On the basis of the latter criticism, this analysis begins with the assumption that investment conflicts are not analogous to expropriations. First, unlike expropriations, disputes cannot be equated with violations of international law and are therefore not useful indicators of political risks. Significant legal ambiguities characterize arbitration actions, mainly directed against indirect and non-direct expropriations and aimed at democracies rather than rent-seeking autocracies. Second, investment disputes can give rise to considerable claims for financial damages from investors, but states are not normally able to make comparable profits. Even if they win, states only reduce their potential material and reputational losses, with no advantage over the status quo ante. Cases of complete expropriation are a partial exception, but they account for only 16 percent of cases filed over the past three decades (Pelc 2017, 562). Under the current legal framework, the cost of expropriating foreign investment is also high. Even Latin American countries, which have vigorously questioned the legitimacy of the international investment regime, have been forced to decide on expropriation bonuses, often by transferring funds to third-party companies specializing in the purchase of rights to receive unpaid rewards. The expected benefits of participation in litigation for States are therefore markedly limited, as is the availability of third-party funds, which have become a well-established feature of international arbitration (Cremades 2011). Vis-Dunbar, Damon and Henrique Suzy Nikiema. 2009. “Do bilateral investment agreements lead to more foreign investment?” Investment Treaty news, 30 April. www.iisd.org/itn/2009/04/30/do-bilateral-investment-treaties-lead-to-more-foreign-investment/.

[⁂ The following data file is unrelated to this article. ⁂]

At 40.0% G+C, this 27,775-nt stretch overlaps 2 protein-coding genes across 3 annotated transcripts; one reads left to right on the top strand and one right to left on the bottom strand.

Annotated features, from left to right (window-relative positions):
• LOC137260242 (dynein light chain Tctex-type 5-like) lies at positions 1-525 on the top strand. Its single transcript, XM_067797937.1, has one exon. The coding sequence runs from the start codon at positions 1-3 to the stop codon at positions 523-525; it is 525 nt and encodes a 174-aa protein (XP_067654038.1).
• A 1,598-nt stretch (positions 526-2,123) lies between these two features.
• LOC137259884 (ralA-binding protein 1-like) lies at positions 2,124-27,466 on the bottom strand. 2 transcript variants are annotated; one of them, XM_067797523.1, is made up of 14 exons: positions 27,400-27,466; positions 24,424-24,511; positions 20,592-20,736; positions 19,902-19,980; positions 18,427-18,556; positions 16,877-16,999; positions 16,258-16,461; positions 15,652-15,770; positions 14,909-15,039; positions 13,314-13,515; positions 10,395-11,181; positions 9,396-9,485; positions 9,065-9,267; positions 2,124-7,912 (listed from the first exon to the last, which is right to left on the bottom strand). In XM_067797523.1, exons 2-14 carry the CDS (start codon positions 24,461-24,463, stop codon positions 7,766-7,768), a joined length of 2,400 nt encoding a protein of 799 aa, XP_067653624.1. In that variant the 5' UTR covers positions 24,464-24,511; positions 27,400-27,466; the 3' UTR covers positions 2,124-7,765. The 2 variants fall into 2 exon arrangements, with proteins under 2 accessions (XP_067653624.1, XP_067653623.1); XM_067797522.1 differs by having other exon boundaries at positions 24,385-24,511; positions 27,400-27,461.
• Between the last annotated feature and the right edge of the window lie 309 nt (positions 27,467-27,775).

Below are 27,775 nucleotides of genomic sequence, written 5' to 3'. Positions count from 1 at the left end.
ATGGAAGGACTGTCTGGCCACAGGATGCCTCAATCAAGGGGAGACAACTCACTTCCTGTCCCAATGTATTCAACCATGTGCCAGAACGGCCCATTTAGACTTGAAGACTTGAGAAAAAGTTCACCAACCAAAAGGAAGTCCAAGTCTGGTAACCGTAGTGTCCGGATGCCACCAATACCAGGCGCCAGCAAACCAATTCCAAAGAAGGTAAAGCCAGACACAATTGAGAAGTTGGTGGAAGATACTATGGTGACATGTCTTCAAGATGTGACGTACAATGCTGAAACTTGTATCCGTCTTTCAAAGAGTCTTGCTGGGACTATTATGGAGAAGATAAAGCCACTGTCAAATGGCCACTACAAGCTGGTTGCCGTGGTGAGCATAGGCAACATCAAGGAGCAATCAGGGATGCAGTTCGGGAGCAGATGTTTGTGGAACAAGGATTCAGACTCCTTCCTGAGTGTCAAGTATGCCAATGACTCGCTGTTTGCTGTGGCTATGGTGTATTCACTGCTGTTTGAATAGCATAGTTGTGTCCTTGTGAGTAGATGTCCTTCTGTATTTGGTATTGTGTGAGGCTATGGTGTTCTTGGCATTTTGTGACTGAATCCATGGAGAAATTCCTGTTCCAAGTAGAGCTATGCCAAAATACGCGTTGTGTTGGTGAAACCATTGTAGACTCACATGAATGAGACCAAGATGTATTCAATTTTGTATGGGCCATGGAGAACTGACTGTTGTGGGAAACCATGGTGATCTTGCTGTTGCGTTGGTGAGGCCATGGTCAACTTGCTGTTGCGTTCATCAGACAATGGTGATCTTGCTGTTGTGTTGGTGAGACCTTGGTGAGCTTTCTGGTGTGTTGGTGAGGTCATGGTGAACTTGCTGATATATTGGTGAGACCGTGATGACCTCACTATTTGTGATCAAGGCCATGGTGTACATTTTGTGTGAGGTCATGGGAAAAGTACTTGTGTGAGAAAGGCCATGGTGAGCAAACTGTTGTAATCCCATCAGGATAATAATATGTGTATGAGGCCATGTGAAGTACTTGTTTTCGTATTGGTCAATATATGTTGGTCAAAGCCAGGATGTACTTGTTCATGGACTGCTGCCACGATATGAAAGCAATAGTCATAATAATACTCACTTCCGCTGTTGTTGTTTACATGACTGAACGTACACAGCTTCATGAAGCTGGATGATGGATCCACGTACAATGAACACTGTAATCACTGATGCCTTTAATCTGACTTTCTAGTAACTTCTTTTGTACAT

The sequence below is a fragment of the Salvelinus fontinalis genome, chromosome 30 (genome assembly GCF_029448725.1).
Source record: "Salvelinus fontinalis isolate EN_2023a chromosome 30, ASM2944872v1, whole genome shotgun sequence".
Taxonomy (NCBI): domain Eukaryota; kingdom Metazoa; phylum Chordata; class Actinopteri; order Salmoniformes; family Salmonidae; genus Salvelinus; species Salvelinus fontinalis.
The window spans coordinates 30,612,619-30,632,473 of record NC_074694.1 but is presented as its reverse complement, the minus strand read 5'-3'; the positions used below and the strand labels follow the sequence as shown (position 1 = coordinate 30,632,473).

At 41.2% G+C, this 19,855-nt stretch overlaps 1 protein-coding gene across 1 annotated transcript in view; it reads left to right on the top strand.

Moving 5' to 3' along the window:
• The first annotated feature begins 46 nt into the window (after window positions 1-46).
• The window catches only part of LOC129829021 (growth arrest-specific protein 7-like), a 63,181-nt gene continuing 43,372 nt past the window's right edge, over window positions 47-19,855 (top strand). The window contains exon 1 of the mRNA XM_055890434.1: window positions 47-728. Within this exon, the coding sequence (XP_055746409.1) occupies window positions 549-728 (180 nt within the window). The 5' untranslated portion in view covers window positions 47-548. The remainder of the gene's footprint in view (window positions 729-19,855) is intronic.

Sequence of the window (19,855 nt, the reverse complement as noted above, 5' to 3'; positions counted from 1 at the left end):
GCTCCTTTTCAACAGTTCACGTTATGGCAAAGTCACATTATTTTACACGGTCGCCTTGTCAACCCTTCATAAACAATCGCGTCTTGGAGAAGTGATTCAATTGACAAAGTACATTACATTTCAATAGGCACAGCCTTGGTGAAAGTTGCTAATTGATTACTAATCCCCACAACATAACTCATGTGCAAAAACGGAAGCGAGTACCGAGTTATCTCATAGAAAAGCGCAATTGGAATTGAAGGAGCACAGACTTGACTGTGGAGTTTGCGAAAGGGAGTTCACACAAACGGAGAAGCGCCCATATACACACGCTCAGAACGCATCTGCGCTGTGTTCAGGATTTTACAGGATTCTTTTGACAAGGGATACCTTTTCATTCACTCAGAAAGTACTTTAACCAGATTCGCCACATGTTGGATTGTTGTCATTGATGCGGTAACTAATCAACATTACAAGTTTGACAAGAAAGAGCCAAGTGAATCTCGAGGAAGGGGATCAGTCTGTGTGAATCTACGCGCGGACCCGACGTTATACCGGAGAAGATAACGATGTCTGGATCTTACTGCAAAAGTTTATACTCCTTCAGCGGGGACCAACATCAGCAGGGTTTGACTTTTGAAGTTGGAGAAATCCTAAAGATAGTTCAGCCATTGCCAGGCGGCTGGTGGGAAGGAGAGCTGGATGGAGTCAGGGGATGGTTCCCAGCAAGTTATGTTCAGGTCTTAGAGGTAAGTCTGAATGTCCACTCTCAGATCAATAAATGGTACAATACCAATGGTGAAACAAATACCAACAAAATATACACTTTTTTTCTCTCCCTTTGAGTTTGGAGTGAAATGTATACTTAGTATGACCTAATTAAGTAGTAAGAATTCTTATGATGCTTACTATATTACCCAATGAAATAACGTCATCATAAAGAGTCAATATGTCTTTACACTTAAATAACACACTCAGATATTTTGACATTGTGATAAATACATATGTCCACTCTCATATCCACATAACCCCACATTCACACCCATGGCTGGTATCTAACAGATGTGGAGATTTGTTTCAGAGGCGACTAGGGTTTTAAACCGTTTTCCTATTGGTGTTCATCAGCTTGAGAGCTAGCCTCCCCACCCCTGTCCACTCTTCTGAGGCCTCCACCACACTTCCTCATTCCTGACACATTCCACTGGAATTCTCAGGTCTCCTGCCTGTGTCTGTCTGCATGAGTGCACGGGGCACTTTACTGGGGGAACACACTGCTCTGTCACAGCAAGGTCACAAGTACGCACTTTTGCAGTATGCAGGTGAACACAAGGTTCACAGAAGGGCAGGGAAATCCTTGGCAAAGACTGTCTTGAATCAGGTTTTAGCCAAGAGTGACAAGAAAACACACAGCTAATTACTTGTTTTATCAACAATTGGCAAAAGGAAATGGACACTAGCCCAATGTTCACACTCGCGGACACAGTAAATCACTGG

Presidential elections in Brazil, Mexico and Colombia could influence the political landscape of the region. Candidates who would not have succeeded in the previous elections or who would have been sacked quickly are leading the polls. Many of these toplists have nationalist, populist and protectionist attitudes. As other countries have seen, LatAm voters seem to have grown tired of the deep-seated political decisions and corruption scandals that have tormented their governments. . . .